Again in the Asia crisis of 1997-98, says Dallara, Summers expounded to his international counterparts the importance of a coordinated global response. But Asian views of him were more ambivalent, because he was cool to their own plans to combat the malaise the concept of a single Asian monetary fund. The plan, advanced during the IMF/World Bank annual meeting in Hong Kong that year, would have pooled Asian reserves to offer speedy and adequate assistance to crisis countries, as opposed to what was seen as condition-laden and slow aid from the IMF.
Summers personally flew to Manila when the plan was advanced and helped to structure an alternative and more loosely-structured regional cooperation effort known as the Manila Framework, which has since become virtually defunct. Shijuro Ogata, a former Japanese central banker, tells Emerging Markets that this may have produced a negative reaction to the Japanese proposal for an Asian Monetary Fund. But he acknowledges that China might not have supported the proposal in any case.
Build up the reserves
Summers remains critical of the idea of Asian monetary cooperation to this day, telling Emerging Markets when the plan was discussed again in May 2007: The risk of the sort of crisis that befell Thailand, Korea or, to a lesser extent, Indonesia has been hugely attenuated by events, principally by the tremendous accumulation of reserves. Indeed, during the Asian crisis, Summers and others counselled the building up of reserves to reduce the risk of subsequent crises.
Moreover, says Rei Masunaga, a former Bank of Japan official, today the private market plays the role of channelling necessary funds to emerging markets in Asia, mainly by way of direct investment. Wolfensohn believes Summers always had the confidence to take the long view, and assume that the private sector would ultimately drive emerging market development, provided the official sector handled the emergency stabilization efforts. Larry himself had been an economist at the World Bank, he understood that real changes were taking place on the ground in these countries, he says.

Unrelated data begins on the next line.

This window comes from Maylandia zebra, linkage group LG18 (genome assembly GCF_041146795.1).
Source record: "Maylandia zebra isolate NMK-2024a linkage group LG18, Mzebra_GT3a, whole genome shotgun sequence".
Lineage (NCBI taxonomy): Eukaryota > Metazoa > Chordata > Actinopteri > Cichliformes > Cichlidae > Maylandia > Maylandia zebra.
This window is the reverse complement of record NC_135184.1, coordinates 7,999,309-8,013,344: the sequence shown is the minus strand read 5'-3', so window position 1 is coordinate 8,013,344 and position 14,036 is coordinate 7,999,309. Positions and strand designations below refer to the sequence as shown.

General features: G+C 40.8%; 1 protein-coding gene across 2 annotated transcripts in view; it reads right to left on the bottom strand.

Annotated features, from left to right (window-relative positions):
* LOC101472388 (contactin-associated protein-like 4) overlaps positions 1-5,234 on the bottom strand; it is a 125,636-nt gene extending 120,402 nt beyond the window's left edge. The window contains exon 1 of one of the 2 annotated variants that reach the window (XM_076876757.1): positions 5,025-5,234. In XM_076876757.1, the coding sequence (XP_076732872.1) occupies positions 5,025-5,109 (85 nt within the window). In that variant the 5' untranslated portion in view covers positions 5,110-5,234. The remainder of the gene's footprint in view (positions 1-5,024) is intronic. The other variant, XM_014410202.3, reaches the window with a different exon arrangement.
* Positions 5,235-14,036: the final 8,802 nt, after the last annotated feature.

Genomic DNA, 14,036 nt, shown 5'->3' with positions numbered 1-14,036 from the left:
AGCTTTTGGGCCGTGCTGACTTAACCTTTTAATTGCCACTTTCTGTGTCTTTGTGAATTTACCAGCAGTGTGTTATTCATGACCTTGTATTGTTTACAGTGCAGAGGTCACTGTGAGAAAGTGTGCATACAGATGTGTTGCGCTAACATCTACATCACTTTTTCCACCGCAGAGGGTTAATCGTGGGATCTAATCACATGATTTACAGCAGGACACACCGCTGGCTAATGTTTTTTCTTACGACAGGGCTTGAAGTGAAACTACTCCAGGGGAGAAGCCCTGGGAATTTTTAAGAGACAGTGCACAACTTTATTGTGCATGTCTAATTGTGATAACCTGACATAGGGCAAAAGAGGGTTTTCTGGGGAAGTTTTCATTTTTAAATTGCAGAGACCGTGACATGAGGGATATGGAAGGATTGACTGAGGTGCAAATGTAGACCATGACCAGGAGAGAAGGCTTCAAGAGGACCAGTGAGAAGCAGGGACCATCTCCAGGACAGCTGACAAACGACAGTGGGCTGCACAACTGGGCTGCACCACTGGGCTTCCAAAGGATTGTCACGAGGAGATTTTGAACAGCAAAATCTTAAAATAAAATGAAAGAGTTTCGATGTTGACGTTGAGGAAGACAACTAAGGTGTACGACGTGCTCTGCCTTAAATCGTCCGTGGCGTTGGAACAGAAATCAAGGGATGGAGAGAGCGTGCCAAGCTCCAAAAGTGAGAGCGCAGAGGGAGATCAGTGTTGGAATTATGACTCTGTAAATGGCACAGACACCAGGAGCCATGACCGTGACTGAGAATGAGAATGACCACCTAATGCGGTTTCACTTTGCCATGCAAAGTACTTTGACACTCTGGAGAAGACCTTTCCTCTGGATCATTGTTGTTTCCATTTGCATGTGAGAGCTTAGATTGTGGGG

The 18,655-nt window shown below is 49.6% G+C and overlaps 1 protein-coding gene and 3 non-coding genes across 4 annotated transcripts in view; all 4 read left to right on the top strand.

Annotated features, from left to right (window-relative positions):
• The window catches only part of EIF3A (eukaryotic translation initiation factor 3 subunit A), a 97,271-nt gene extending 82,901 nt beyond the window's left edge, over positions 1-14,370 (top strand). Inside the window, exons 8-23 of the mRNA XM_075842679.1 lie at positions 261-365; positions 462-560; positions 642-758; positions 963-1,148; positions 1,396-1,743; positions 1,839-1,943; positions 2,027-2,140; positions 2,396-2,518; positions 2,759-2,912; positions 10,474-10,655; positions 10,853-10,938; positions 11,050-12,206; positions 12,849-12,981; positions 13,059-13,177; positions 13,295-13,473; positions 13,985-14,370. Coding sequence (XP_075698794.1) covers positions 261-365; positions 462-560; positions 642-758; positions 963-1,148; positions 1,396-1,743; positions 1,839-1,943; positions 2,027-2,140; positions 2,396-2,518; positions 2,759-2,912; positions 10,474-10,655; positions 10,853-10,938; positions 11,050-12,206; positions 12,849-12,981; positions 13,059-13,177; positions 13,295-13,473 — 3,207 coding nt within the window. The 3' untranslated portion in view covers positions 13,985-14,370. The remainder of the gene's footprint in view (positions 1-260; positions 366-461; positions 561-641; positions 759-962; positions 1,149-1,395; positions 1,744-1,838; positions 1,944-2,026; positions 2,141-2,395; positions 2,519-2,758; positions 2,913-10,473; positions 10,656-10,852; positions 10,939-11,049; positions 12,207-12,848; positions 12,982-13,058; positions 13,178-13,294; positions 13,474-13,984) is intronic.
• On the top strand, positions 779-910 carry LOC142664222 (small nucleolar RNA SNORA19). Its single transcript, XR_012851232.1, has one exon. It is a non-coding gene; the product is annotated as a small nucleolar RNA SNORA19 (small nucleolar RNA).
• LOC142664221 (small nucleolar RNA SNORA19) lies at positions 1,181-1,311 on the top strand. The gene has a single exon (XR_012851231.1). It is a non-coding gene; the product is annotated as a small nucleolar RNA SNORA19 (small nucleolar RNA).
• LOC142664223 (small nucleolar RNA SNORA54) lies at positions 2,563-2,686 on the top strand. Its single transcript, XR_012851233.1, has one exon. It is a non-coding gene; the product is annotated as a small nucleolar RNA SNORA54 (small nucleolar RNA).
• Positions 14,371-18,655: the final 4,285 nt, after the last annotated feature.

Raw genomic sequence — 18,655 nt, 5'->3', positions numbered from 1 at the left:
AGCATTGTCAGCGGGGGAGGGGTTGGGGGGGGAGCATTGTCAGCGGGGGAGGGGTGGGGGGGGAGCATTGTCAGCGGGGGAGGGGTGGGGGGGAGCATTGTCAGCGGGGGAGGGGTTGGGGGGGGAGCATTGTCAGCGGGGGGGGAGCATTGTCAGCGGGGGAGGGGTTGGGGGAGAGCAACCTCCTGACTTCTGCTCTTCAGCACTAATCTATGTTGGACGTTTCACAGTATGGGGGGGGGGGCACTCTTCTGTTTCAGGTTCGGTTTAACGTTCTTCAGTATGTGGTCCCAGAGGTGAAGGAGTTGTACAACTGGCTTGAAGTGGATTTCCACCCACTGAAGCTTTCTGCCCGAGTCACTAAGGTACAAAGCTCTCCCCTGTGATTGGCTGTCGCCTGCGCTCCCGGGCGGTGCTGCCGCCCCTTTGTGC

Summers belief in the power of free trade and the market to engineer real progress made him the governments leading advocate of allowing Chinas WTO entry during his time at the head of the Treasury from 1999-2001. He pushed this policy through in the teeth of politically motivated opposition in the US. I am very encouraged by where emerging markets as a group are today and I think that has something to do with the financial policies, I think it has something to do with the trade policies that we worked hard to promote, Summers insists.
While his tools were financial and his manner uninhibited by diplomatic niceties, he emphasizes that he never forgot the human element of promoting prosperity in emerging markets. I tried to use techniques of finance to serve objectives that transcended finance, like improving the quality of health and education policy, he says.
This profile is one in a series of twenty, published in a special commemorative edition to mark the 20th birthday of Emerging Markets newspaper. The profiles canvass twenty of the figures who have had the most impact on the rise of the emerging markets over the past two decades.